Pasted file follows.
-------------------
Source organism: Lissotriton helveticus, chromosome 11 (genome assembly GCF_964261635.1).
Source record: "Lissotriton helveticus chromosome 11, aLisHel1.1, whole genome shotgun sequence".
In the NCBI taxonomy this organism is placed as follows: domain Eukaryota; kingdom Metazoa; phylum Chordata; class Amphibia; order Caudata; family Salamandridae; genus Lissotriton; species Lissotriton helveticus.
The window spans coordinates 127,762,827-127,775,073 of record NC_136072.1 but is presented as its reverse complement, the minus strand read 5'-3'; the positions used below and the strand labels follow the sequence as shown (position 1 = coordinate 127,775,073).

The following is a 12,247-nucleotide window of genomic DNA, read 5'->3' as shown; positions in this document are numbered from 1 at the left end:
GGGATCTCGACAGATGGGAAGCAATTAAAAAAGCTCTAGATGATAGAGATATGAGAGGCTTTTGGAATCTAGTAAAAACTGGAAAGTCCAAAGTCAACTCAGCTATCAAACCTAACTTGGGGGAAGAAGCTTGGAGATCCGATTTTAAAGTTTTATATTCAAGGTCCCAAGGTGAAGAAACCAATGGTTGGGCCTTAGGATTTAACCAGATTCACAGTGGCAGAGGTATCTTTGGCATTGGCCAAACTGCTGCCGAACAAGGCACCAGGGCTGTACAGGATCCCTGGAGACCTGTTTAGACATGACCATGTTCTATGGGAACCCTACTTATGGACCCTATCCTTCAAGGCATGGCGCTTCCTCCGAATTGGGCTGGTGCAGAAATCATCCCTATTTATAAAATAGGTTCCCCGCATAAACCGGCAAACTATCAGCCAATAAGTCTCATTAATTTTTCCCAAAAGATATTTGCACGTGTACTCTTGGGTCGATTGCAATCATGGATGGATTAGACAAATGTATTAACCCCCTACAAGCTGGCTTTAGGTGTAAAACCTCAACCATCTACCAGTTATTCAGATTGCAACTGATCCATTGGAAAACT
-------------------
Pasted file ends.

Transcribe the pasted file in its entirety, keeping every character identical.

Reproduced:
Source organism: Lissotriton helveticus, chromosome 11 (genome assembly GCF_964261635.1).
Source record: "Lissotriton helveticus chromosome 11, aLisHel1.1, whole genome shotgun sequence".
In the NCBI taxonomy this organism is placed as follows: domain Eukaryota; kingdom Metazoa; phylum Chordata; class Amphibia; order Caudata; family Salamandridae; genus Lissotriton; species Lissotriton helveticus.
The window spans coordinates 127,762,827-127,775,073 of record NC_136072.1 but is presented as its reverse complement, the minus strand read 5'-3'; the positions used below and the strand labels follow the sequence as shown (position 1 = coordinate 127,775,073).

The following is a 12,247-nucleotide window of genomic DNA, read 5'->3' as shown; positions in this document are numbered from 1 at the left end:
GGGATCTCGACAGATGGGAAGCAATTAAAAAAGCTCTAGATGATAGAGATATGAGAGGCTTTTGGAATCTAGTAAAAACTGGAAAGTCCAAAGTCAACTCAGCTATCAAACCTAACTTGGGGGAAGAAGCTTGGAGATCCGATTTTAAAGTTTTATATTCAAGGTCCCAAGGTGAAGAAACCAATGGTTGGGCCTTAGGATTTAACCAGATTCACAGTGGCAGAGGTATCTTTGGCATTGGCCAAACTGCTGCCGAACAAGGCACCAGGGCTGTACAGGATCCCTGGAGACCTGTTTAGACATGACCATGTTCTATGGGAACCCTACTTATGGACCCTATCCTTCAAGGCATGGCGCTTCCTCCGAATTGGGCTGGTGCAGAAATCATCCCTATTTATAAAATAGGTTCCCCGCATAAACCGGCAAACTATCAGCCAATAAGTCTCATTAATTTTTCCCAAAAGATATTTGCACGTGTACTCTTGGGTCGATTGCAATCATGGATGGATTAGACAAATGTATTAACCCCCTACAAGCTGGCTTTAGGTGTAAAACCTCAACCATCTACCAGTTATTCAGATTGCAACTGATCCATTGGAAAACT